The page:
Yesterday, William Gray Muir sent a letter to local residents and other stakeholders. In it he accuses us of making a number of allegations in the post of the 8th June that we simply have not made.
He implies we have questioned the professional ability of Sundial’s expert staff. We have not.
I want to quickly reply to the points raised in William Gray Muir’s letter and then we will leave this matter for now:
From William’s letter:
1. The blog repeatedly claims that The Craighouse Partnership has not taken steps to address rot issues within the vacant buildings at the Craighouse Campus.
We would like to make it clear that we have never accused Sundial of failing to maintain the buildings at Craighouse. It is William himself who has repeatedly talked of dry rot for many months and said that the buildings are starting to “show signs of significant deterioration” and could go into “rapid decline”, while also saying that maintenance work was underway.
We questioned how those statements are compatible and asked the council to investigate to ascertain the true condition of the buildings. There is no need, in light of proper maintenance, for the buildings to fall into “rapid decline”, before an acceptable and reasonable development is put before the council.
From William’s letter:
2. The blog claims that the Craighouse Partnership has allowed the buildings to deteriorate and that this is why the buildings had been put on The Royal Commission on the Ancient and Historical Monuments of Scotland (“RCAHMS”) Buildings at Risk Register (“BARR”).
We have never pretended to know the condition of the buildings. This blog has always believed the buildings are in good condition. However, a number of our members have raised concerns. Again, it was William, not us, who has repeatedly referred to dry rot and said the buildings are showing signs of “significant deterioration”. It was his own statements that persuaded us to ask for the situation to be looked into.
From William’s letter:
3. The blog implies that the partnership’s co-operation with RCAHMS is an attempt to force the City of Edinburgh Council’s hand.
Here is a quote from the minutes between The Craighouse Partnership and the Craiglockhart Community Council:
“WGM advised that Historic Scotland and others have concerns about the future of the seven A listed buildings if City of Edinburgh Council (CEC) do not accept the enabling development case. There is a possibility that the Royal Commission on the Ancient and Historical Monuments of Scotland (RCAHMS) may put the buildings at Craighouse on their ‘at risk’ register due to the uncertainty about their future.”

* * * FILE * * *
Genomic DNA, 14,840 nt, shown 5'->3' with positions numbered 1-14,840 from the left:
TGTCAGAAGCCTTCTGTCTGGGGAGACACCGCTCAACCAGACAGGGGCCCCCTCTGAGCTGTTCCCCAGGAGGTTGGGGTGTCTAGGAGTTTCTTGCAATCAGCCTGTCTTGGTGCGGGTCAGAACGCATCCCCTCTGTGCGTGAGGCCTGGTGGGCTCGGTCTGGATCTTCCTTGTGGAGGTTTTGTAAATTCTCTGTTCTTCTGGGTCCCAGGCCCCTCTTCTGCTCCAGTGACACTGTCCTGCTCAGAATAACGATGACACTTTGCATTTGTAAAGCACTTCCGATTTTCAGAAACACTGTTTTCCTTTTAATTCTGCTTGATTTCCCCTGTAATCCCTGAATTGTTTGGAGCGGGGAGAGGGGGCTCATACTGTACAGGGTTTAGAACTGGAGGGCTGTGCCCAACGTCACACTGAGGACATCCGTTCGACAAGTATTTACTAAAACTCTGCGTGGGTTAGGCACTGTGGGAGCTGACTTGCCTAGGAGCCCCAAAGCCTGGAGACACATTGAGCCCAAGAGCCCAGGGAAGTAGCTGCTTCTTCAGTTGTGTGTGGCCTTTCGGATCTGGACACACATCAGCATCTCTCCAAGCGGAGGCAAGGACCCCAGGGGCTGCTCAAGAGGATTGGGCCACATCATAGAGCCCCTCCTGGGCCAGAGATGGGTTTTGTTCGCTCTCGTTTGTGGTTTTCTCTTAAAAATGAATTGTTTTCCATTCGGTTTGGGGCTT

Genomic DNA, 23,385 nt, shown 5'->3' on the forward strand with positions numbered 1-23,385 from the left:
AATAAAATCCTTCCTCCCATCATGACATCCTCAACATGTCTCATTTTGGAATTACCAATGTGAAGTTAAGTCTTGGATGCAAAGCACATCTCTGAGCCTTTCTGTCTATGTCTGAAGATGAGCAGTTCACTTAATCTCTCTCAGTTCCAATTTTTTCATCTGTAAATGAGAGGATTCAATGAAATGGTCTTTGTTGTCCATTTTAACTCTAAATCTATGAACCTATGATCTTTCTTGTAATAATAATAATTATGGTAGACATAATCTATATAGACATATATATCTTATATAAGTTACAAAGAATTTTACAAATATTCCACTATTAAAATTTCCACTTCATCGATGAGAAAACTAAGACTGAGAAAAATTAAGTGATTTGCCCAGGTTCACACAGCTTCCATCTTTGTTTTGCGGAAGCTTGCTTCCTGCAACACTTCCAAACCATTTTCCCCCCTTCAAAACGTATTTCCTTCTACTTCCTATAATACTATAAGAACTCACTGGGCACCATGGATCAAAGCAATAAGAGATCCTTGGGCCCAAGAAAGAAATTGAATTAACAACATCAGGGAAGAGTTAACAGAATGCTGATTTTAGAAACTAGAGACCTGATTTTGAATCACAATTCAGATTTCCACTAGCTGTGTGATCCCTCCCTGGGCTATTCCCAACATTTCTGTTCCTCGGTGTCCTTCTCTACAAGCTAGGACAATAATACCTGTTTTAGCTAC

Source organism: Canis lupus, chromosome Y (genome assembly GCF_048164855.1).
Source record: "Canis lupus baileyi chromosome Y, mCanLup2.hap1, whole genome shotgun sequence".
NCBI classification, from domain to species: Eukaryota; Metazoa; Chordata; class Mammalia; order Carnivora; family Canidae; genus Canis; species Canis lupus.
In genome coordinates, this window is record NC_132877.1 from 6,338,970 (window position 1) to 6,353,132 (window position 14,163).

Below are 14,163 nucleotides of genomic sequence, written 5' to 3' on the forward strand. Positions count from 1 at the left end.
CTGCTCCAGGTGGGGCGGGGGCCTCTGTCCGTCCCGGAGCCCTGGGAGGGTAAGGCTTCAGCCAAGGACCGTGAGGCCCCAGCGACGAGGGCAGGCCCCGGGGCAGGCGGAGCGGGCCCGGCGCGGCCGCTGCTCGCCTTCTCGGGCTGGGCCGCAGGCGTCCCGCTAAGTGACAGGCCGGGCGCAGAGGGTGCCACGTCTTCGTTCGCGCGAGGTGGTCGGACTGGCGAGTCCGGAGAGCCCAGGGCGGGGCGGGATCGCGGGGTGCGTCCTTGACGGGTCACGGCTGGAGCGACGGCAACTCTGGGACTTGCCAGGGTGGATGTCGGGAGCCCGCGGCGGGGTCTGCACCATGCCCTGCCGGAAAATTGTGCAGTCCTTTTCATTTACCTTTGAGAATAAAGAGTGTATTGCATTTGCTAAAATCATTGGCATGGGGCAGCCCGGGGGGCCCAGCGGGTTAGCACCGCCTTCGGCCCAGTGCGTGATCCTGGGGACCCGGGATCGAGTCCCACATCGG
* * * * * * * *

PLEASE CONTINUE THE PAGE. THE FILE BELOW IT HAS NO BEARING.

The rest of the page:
The Craighouse Partnership itself asked for the RCAHMS inspection to be brought forward from the autumn. According to the BARR, it took just 2 working days for RCAHMS to undertake the inspection after the request.
The inspection on South Craig found: “the building suffering from quite extensive outbreaks of dry rot.”
Subsequent to our article and call for a Council inspection, the following sentence was added to the report:
“Post site visit note: the evidence of dry rot visible at time of survey had already been treated in line with works specified by specialist contractors.”
This new assessment is indeed very welcome, but at the time of our question, the report stated that the building was suffering from “quite extensive outbreaks of dry rot”. It did not say “treated dry rot”.
As we have said previously, it is William’s own series of public remarks, not the BARR report, that triggered our letter to the Council. The Council is undertaking an inspection and we will report the results of this as soon as we are informed. We hope the Council will be able to put everyone’s minds at rest.
William’s letter contains a couple of further points that I will answer.
In his letter, William Gray Muir implies we said the Canongate Venture and the Macrae tenements were owned by Mountgrange. He should revisit what we said – ownership was not mentioned and, indeed , is not the issue. Mountgrange achieved outline planning permission for the Caltongate project which including the demolition of the Canongate Venture and part of the Macrae tenements. It was this planning permission – Mountgrange’s Caltongate scheme – that put these buildings on the Buildings At Risk Register.
William says that “the presence of a building on the register has no bearing whatsoever on the planning process.”
Yet the number of A listed buildings on the BARR is used as a national performance indicator. The Scottish Government website states:
Our measure of success will be to decrease the percentage of A-listed buildings on the Buildings At Risk Register (BARR). A-listed buildings are high-profile, important assets whose condition provides a good general indicator of the health of the wider historic environment.
This means that there is a pressure on local authorities from the Scottish Government to get Grade A listed buildings off the BARR, therefore increasing the pressure on the Council.
Lastly, yes, we do question whether William Gray Muir being on the board of Edinburgh World Heritage is compatible with being part of a Consortium that wants planning protections overturned and the Edinburgh Local Plan contravened on one of the most controversial developments of protected green space in the city. Surely this is a conflict of interest both for William himself and Edinburgh World Heritage itself as a public heritage body?
We hope this goes some way to clarifying the situation. Thank you for your patience and we will update you on the outcome of the Council’s inspection just as soon as we can.